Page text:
Degree: Bachelor, Master
Nationality: International Students
Application deadlines: Open
Scientific question . Humans are diploid, and hence there exist two versions of each chromosome, one inherited from the mother and the other from the father. Determining the DNA sequences of these two chromosomal copies—called haplotypes—is important for many applications ranging from population history to clinical questions. Existing sequencing technologies cannot read a chromosome from start to end, but instead deliver small pieces of sequence (called reads). Like in a jigsaw puzzle, the underlying genome sequences are reconstructed from the reads by finding the overlaps between sequences. We develop algorithms to solve the genome assembly for diploids, that is, “to simultaneously solve two jigsaw puzzles with very similar yet different images”. We will apply this method on cancer genomes that have complex rearrangements.
Approach . Due to sequencing errors in the reads, heterozygous and repetitive genomic regions, the assembly problem is challenging. Over the past few decades, researchers solved it by casting it as an overlap graph problem, where nodes are the reads and edges represent the overlap between reads. To detect regions where haplotypes differ (called heterozygosity), we look for simple local structures called bubbles. A bubble is a type of directed acyclic subgraph with a single distinct source and sink vertices that consists of multiple edges (with the same direction) between these pairs of vertices. Once bubbles have been identified, they are simplified by removing structures most likely resulting from sequencing errors. The resulting bubbles can then be used to solve the “phasing problem”: find haplotype paths based on maximum-likelihood framework.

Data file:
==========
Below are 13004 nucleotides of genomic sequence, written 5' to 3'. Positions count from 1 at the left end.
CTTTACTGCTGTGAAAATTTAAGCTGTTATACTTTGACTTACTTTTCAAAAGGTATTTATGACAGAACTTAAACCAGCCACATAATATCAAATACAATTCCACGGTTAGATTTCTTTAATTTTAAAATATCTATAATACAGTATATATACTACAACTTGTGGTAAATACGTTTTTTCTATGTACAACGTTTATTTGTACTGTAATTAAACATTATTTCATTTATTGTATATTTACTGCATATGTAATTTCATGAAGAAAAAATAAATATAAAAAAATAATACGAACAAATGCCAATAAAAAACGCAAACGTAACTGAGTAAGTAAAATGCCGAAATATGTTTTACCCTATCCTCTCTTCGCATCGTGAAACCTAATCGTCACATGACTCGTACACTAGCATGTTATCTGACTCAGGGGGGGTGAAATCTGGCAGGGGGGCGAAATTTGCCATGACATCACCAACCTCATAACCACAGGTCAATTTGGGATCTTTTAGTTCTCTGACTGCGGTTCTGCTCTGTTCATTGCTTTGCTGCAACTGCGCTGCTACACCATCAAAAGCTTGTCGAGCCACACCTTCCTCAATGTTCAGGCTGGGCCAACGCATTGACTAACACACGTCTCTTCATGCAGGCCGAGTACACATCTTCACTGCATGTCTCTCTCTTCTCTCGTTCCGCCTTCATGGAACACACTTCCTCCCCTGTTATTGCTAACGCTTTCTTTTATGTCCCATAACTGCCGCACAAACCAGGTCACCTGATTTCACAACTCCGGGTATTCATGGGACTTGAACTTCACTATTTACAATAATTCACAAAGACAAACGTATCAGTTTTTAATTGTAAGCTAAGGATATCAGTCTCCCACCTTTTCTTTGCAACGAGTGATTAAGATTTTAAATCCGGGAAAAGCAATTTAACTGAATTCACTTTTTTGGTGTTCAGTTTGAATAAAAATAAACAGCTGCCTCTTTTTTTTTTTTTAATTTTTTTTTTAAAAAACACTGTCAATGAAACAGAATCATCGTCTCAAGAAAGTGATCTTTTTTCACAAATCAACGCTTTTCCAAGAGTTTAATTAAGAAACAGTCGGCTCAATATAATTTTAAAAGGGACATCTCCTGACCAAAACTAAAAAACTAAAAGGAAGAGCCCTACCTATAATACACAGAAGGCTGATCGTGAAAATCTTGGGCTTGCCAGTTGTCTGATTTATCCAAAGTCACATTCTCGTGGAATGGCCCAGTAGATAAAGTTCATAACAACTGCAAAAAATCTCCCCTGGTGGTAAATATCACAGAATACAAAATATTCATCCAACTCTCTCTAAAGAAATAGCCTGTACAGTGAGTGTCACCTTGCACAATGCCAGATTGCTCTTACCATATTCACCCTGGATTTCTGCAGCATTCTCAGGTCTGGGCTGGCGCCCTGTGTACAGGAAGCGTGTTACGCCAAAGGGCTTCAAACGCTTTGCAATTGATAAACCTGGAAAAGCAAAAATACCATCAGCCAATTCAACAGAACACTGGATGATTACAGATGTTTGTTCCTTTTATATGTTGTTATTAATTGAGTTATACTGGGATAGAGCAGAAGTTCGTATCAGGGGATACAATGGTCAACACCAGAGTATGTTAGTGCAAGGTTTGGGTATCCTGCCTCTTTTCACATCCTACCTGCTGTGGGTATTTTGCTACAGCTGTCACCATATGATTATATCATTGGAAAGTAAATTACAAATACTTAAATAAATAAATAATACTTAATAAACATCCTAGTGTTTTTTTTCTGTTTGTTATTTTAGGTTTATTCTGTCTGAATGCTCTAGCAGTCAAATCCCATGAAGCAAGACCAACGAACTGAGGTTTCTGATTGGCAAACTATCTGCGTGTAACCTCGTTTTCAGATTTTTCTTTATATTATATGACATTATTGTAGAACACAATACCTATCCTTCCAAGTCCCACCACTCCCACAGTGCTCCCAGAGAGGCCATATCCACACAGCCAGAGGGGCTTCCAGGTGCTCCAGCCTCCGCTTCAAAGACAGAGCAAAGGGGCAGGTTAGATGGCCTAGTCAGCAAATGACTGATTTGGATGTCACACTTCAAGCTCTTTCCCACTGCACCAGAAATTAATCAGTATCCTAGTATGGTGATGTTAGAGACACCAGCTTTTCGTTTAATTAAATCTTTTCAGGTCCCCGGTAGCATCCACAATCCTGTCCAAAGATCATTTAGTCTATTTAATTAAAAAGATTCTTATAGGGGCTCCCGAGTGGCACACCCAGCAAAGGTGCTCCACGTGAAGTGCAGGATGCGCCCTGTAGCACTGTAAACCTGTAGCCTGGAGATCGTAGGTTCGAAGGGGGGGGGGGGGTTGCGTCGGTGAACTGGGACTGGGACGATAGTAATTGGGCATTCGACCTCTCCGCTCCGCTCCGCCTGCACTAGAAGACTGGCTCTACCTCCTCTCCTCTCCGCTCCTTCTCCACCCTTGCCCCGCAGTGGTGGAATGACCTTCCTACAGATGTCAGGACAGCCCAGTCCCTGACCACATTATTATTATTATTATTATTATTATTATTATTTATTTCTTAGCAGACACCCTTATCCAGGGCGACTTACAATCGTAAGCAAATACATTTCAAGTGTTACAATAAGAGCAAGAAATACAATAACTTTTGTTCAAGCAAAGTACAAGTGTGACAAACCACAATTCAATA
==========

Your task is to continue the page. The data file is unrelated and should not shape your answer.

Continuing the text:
1. Programming: C++, python, shell scripting, graph algorithms
2. Basic knowledge of bioinformatic tools
3. Enthusiasm to solve the problem
Possibility to work remotely, with regular meetings on the campus.
What you will get:
– Extensive mentorship in computational methods
– Knowledge of how, conceptually, we can solve biological problems using computational
– The opportunity to work in a diverse environment that includes people with vastly different,
but complementary skill sets.
– Responsibility and satisfaction of owning your own project.
Candidates will be called for a short discussion (interview) to access your creativity,
reasoning, and problem solving skills.
For further information, please contact Ms Feng, Department of Computing, University of Surrey, Please contact Shilpa Garg ( [email protected] , [email protected] ) and include your CV if you’re interested in inventing the future of biology using computational techniques.